Another off-campus student came in for COVID-19 testing during spring break and her results came back negative.

Liberty is also aware of a recently graduated student who is taking additional online classes and who lives off campus with his family. He remained in Lynchburg during spring break. He was advised to self-isolate based on his reported symptoms while his test results were being processed. Despite his status as a graduate, he consulted the campus clinic to see the doctors he had been seeing while a residential student. This online student was not impacted by the University’s decision to allow residential students to return to their rooms.
Liberty University has a protocol in place for informing members of the University community as necessary in the event we confirm a student or employee on our campus tests positive for COVID-19. No such notification stands in place as of yet.

So despite the Times’ sensational headline and story lead, in fact, Liberty is only aware of three off campus student who were sufficiently symptomatic to qualify for COVID-19 testing, two of which did not leave Lynchburg for Spring Break and one of which tested negative during Spring Break.

The story also promotes a misleading narrative about how government officials were informed of Liberty University’s decision. The following statement was shared publicly on March 16 with advance copies to both the City of Lynchburg and the Governor’s office following Liberty’s decision to move most all classes to online delivery, thus allowing fewer students to need to return to Lynchburg from Spring Break to take classes, as had been the prior plan. (https://www.liberty.edu/news/index.cfm?PID=18495&MID=379063) Both the City and the Governor’s office thanked Liberty for this announcement but later each reversed course and sought to criticize it after reading erroneous news stories and opinion articles.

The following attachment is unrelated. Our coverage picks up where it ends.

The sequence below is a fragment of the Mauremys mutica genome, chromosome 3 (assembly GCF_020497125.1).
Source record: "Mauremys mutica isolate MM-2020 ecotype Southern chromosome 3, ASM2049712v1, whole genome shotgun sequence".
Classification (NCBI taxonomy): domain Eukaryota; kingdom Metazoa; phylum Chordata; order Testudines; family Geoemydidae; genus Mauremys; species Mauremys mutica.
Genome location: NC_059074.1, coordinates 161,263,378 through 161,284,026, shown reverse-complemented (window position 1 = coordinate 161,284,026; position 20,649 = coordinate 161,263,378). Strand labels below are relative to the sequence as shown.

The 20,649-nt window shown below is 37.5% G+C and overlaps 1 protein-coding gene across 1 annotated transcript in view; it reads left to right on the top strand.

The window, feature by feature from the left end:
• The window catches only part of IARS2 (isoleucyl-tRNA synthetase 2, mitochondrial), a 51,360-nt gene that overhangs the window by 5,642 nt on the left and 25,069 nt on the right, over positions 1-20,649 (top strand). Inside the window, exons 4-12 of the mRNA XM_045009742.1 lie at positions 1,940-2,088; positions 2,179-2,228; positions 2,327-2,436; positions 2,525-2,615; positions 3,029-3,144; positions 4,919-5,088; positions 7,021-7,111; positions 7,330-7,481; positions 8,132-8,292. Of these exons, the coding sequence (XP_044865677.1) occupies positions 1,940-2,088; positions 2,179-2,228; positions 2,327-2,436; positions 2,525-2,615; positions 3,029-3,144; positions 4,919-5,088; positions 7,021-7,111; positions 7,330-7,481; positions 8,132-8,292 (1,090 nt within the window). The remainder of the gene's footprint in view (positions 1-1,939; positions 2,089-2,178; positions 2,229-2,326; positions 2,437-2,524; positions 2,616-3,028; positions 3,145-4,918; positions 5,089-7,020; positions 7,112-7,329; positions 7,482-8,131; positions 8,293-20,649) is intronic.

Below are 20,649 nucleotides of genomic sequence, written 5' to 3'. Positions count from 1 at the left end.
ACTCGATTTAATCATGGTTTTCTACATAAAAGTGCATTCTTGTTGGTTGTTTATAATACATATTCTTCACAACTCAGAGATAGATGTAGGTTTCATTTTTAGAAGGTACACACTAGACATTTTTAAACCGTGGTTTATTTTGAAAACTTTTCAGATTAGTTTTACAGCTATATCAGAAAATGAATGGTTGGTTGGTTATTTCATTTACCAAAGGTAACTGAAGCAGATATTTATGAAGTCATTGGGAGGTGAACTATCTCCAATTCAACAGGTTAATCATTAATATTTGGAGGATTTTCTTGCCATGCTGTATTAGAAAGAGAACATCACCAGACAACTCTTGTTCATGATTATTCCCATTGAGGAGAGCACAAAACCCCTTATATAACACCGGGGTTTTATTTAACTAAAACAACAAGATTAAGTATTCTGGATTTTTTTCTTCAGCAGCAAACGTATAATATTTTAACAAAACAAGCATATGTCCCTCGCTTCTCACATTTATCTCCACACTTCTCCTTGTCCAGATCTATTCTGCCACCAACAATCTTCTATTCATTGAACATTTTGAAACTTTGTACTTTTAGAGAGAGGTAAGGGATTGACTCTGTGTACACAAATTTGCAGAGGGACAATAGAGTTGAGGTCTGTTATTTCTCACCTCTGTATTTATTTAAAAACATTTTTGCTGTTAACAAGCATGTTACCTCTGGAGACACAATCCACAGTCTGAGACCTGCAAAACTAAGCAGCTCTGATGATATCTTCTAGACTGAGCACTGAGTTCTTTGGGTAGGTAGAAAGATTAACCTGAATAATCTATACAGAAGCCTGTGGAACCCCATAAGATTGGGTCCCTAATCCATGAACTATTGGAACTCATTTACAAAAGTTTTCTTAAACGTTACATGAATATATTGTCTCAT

Except for deciding to convert in-person classes to online, President Falwell’s position on welcoming students who opted to return didn’t change. The statement clearly shows Liberty intended to leave the residence halls open and dining services open, giving the students the option to choose.

President Falwell never promised how many students would return. He had no idea, frankly. The University planned for as many as 5,000. It had approximately 1,900 in the residence halls at the start of the week and is now down to about 1,045 with additional checkouts this week.

Saturday, March 28, was the last day to be eligible for a $1,000 credit if students choose not to live in their residence hall rooms. Students who choose to return starting tomorrow will be required to self-quarantine at the annex for two weeks.

The University will remain in compliance with all applicable governmental directives and guidance concerning COVID-19.

Liberty University is very disappointed about the way the New York Times choose to handle its reporting about this story. Such media conduct contributes to the public’s record low approval ratings for news media and earns the label “fake news.”